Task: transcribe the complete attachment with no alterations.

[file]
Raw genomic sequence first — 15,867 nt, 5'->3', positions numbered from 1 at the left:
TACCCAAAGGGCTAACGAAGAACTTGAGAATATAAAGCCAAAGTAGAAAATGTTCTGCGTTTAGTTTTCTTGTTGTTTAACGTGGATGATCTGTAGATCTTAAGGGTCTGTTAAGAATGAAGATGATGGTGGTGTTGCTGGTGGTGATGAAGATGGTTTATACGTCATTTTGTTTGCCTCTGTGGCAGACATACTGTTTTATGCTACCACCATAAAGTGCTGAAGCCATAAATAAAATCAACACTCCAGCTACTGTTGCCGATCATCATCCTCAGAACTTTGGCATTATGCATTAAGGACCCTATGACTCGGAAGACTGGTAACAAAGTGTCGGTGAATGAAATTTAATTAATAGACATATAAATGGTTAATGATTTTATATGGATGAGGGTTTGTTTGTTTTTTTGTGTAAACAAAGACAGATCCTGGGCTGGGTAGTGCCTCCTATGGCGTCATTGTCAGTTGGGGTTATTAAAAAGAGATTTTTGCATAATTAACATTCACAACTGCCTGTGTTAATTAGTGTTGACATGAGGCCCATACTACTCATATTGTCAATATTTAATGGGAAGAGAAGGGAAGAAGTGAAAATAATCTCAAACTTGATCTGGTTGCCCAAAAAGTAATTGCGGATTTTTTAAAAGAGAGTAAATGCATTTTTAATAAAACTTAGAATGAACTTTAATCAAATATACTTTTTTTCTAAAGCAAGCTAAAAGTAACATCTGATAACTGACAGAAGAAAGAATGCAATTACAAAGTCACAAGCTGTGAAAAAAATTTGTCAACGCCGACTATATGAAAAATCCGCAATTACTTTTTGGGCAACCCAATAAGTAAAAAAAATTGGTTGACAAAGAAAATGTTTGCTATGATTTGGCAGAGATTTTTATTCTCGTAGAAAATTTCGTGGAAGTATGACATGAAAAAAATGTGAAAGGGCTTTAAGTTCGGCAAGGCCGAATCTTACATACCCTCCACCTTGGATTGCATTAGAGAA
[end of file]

Raw genomic sequence first — 15,867 nt, 5'->3', positions numbered from 1 at the left:
TACCCAAAGGGCTAACGAAGAACTTGAGAATATAAAGCCAAAGTAGAAAATGTTCTGCGTTTAGTTTTCTTGTTGTTTAACGTGGATGATCTGTAGATCTTAAGGGTCTGTTAAGAATGAAGATGATGGTGGTGTTGCTGGTGGTGATGAAGATGGTTTATACGTCATTTTGTTTGCCTCTGTGGCAGACATACTGTTTTATGCTACCACCATAAAGTGCTGAAGCCATAAATAAAATCAACACTCCAGCTACTGTTGCCGATCATCATCCTCAGAACTTTGGCATTATGCATTAAGGACCCTATGACTCGGAAGACTGGTAACAAAGTGTCGGTGAATGAAATTTAATTAATAGACATATAAATGGTTAATGATTTTATATGGATGAGGGTTTGTTTGTTTTTTTGTGTAAACAAAGACAGATCCTGGGCTGGGTAGTGCCTCCTATGGCGTCATTGTCAGTTGGGGTTATTAAAAAGAGATTTTTGCATAATTAACATTCACAACTGCCTGTGTTAATTAGTGTTGACATGAGGCCCATACTACTCATATTGTCAATATTTAATGGGAAGAGAAGGGAAGAAGTGAAAATAATCTCAAACTTGATCTGGTTGCCCAAAAAGTAATTGCGGATTTTTTAAAAGAGAGTAAATGCATTTTTAATAAAACTTAGAATGAACTTTAATCAAATATACTTTTTTTCTAAAGCAAGCTAAAAGTAACATCTGATAACTGACAGAAGAAAGAATGCAATTACAAAGTCACAAGCTGTGAAAAAAATTTGTCAACGCCGACTATATGAAAAATCCGCAATTACTTTTTGGGCAACCCAATAAGTAAAAAAAATTGGTTGACAAAGAAAATGTTTGCTATGATTTGGCAGAGATTTTTATTCTCGTAGAAAATTTCGTGGAAGTATGACATGAAAAAAATGTGAAAGGGCTTTAAGTTCGGCAAGGCCGAATCTTACATACCCTCCACCTTGGATTGCATTAGAGAA